The NHS Risk Register has been leaked and, if you’re someone who used to have to read the blasted things in the past, it looks much as you would expect. If you’re coming to it new, it probably looks either boring or scandalous.

Film poster for Risky Business - Copyright 198...

Waiting for the film adaptation

Here’s the contradiction. We want politics to be more open, and for people to be more involved in decision making (well, Demsoc does, at any rate).

You can’t do that without open policy making and open context. So Government should release risk registers.

However, good policy making also demands, as Jill Rutter says in a recent blog, better risk assessment than the routine exercises in afterthought the civil service currently produces (see also: Regulatory Impact Assessments).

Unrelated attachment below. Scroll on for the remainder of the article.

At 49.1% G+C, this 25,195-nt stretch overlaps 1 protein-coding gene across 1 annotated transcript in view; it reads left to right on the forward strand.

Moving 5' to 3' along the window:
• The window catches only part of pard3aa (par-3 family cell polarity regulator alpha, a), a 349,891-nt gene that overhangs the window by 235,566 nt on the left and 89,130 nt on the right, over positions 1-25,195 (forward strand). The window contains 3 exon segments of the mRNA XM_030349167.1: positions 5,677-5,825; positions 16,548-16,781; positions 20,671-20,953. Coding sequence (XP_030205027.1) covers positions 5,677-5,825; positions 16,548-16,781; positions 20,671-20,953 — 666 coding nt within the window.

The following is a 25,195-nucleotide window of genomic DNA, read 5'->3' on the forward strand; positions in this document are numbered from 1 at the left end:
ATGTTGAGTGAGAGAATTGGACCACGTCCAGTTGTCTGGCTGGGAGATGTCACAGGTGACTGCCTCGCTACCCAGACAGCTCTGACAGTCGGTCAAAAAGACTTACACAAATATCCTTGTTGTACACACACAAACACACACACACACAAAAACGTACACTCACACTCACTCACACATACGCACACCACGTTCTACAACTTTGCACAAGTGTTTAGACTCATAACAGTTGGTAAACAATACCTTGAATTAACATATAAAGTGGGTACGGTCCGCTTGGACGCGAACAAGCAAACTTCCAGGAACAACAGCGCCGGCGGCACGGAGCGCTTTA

Give us less optimism that Ministers are on the right track, says Jill Rutter, more cold-eyed realism about the prospects of the policy collapsing in flames around our ears.

She’s right, of course. Risk registers as Pollyanna stories are no good to anyone … except the Ministers who have to take the heat when they’re released. What’s more, the NHS risk register leak (as an early draft) will make Ministers even more reluctant to release the current version because every difference between the versions will be given the full Kremlinology treatment.

We’re getting the worst of both worlds – badly-done risk analysis that’s kept under wraps. I would rather we had honesty in risk registers, and the guts to release them – failing that do them well and keep them secret. I believe – na├»ve fool that I am – that if thorough risk assessments were made public, journalists would get used to understanding what was in them, after the first few bursts of outrage. But then, I’m not Andrew Lansley.

Enhanced by Zemanta

Written by Anthony Zacharzewski

Anthony Zacharzewski was one of the founders of Demsoc in 2006. Before starting work for Demsoc in 2010, he was a Whitehall civil servant and a local government officer.